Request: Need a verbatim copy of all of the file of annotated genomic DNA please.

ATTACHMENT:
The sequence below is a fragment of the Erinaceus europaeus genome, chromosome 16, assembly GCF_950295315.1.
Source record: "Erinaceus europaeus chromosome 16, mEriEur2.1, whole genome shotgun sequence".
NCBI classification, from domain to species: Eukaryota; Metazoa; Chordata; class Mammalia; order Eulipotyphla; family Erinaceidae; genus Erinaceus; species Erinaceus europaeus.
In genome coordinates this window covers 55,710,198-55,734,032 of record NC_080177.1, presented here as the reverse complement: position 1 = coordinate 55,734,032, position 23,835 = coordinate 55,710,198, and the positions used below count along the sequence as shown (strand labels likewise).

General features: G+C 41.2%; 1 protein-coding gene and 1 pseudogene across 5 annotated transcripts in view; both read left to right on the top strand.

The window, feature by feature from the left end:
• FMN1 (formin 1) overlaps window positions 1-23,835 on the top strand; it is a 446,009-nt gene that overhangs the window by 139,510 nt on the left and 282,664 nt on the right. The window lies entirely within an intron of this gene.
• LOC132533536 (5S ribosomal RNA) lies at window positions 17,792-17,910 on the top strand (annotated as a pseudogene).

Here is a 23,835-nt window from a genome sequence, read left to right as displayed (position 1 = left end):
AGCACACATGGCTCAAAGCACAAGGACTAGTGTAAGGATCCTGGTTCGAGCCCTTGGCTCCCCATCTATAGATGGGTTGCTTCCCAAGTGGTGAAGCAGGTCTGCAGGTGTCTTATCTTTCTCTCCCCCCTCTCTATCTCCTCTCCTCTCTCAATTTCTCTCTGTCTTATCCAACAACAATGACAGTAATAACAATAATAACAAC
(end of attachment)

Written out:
The sequence below is a fragment of the Erinaceus europaeus genome, chromosome 16, assembly GCF_950295315.1.
Source record: "Erinaceus europaeus chromosome 16, mEriEur2.1, whole genome shotgun sequence".
NCBI classification, from domain to species: Eukaryota; Metazoa; Chordata; class Mammalia; order Eulipotyphla; family Erinaceidae; genus Erinaceus; species Erinaceus europaeus.
In genome coordinates this window covers 55,710,198-55,734,032 of record NC_080177.1, presented here as the reverse complement: position 1 = coordinate 55,734,032, position 23,835 = coordinate 55,710,198, and the positions used below count along the sequence as shown (strand labels likewise).

General features: G+C 41.2%; 1 protein-coding gene and 1 pseudogene across 5 annotated transcripts in view; both read left to right on the top strand.

The window, feature by feature from the left end:
• FMN1 (formin 1) overlaps window positions 1-23,835 on the top strand; it is a 446,009-nt gene that overhangs the window by 139,510 nt on the left and 282,664 nt on the right. The window lies entirely within an intron of this gene.
• LOC132533536 (5S ribosomal RNA) lies at window positions 17,792-17,910 on the top strand (annotated as a pseudogene).

Here is a 23,835-nt window from a genome sequence, read left to right as displayed (position 1 = left end):
AGCACACATGGCTCAAAGCACAAGGACTAGTGTAAGGATCCTGGTTCGAGCCCTTGGCTCCCCATCTATAGATGGGTTGCTTCCCAAGTGGTGAAGCAGGTCTGCAGGTGTCTTATCTTTCTCTCCCCCCTCTCTATCTCCTCTCCTCTCTCAATTTCTCTCTGTCTTATCCAACAACAATGACAGTAATAACAATAATAACAAC